This was originally posted in The Cadet, the independent voice of the VMI Corps and Alumni since 1871 and is shared here by permission.
Welcome Back to the Old Corps
To the families of matriculants:
This is a difficult day for you. As you leave your daughters and sons to face the struggles and challenges that they are about to meet, take heart in the fact that you too are about to become a part of the VMI family. Today your sons and daughters leave you and you will have little contact with them in the coming weeks. For those of you out of state, as I am, it will be difficult to come and visit. But you can lean on the other parents for support. You cannot imagine now all the ways this community will aid you in your time of need, nor can you estimate how you might be able to give a helping hand. You will soon be glued to a computer scouring photos for tell-tale signs of your child. This is the greatest community of alumni and parents in the country, and we welcome you to it.
To the Matriculants of the Rat-Mass of 2023+3:
You will now embark on your journey to earn the right to call yourselves VMI Cadets. There is one single and all-important theme that must resonate with every one of you given the divisiveness we see in America today and the investigations, media scrutiny and other trials we have endured at VMI – and in some cases still endure.
You are all now here on Post. You have come from all over the country and from around the world. You have come from various economic backgrounds and from different levels of education. Before today, you have had every reason to be divided.
That ends today.
You will leave your friends and families and will only have each other. The person to your left and to your right will have your back and you will have theirs. They are your only support for the coming trials.
You come to VMI from a world focused on the individual manifest in “I” and articulated in such phrases as “What I need is…”, “What I want out of…”, etc. In some cases, you’ve been taught that the world must adapt to you.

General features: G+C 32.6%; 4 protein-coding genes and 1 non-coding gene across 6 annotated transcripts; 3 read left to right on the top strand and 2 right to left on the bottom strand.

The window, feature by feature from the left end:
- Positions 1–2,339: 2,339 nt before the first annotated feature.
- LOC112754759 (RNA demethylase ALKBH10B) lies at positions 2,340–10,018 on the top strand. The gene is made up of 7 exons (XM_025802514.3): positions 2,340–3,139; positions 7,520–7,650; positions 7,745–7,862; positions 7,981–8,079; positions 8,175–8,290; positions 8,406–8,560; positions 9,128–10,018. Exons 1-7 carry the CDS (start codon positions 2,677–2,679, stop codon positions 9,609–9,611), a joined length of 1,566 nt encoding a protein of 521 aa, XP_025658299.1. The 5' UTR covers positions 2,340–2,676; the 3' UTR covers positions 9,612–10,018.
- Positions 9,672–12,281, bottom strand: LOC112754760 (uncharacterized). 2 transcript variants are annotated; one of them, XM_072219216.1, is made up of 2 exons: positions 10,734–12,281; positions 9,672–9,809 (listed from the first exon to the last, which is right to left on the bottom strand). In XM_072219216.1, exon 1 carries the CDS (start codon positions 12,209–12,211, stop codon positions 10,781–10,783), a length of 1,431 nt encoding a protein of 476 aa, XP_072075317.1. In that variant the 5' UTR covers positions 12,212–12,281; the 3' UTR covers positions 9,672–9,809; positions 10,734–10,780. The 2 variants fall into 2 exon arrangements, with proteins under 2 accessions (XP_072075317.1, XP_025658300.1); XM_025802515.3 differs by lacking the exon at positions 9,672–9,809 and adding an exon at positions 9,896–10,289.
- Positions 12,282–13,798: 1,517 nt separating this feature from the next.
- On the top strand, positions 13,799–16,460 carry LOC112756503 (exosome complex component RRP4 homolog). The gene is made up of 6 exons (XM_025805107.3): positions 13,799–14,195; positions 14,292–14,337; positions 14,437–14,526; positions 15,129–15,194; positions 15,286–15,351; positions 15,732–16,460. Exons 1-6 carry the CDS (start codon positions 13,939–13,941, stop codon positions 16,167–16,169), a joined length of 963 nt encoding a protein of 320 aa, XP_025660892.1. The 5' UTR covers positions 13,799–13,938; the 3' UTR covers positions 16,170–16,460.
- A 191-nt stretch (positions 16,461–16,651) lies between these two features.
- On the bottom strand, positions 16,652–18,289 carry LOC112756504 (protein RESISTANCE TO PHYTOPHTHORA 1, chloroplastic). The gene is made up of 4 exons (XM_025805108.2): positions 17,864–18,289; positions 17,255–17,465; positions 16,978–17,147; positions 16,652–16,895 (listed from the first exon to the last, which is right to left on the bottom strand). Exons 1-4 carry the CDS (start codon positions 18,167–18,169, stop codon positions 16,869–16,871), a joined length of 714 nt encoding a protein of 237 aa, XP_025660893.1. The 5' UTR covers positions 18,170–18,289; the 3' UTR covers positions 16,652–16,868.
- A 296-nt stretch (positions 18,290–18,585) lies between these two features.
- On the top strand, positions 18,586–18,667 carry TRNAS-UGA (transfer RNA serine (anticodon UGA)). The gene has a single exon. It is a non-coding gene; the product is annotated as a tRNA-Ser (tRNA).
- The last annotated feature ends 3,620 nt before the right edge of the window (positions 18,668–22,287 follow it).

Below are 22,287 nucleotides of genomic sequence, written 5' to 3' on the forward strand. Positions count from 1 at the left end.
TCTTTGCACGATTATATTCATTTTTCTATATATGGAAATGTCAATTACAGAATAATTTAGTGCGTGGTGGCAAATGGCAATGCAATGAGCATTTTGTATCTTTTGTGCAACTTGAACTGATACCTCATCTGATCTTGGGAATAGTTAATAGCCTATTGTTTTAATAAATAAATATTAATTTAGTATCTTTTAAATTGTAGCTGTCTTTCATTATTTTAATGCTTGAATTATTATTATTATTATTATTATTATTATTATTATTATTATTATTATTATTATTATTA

You are often taught that you must change your behavior to “be prepared to enter the world of business or adapt to today’s society”. You come from a world where professors, teachers, administrators, and others refer to you as “my” students. You should never hear anyone at VMI refer to you as “their” cadet if they truly embrace the ethos of VMI.
As you will hear from your cadre and should hear for all those you encounter at VMI, the reference is to “our” cadets, or in the case of cadre and Dykes, “our Rats” as we are a family.
In the past year, outside forces, and some inside, who do not share or cherish the VMI experience and ethos, as only those who lived it can, have sought to change the VMI Family from “we” to “me”. They do not understand, appreciate, or support that we are VMI.
We agree with Governor Youngkin’s words from his Inaugural speech that “Our common path forward is with our deep and abiding respect for individual freedom.” For The Cadet that is freedom of speech. For the VMI Family it means, as the Governor stated, “we must bind the wounds of division. Restore trust. Find common cause for the common good. And strengthen the spirit of Virginia.” For us, we must strengthen the spirit of VMI.
Just as Governor Younkin stated that the United States and Virginia have had “chapters of great injustice” so has VMI, but, as he referred to “barrier breakers” in Virginia’s past, VMI has barrier breakers like John Daniels or The Cadet’s own James Hanney. Class of 1956, Hanney, as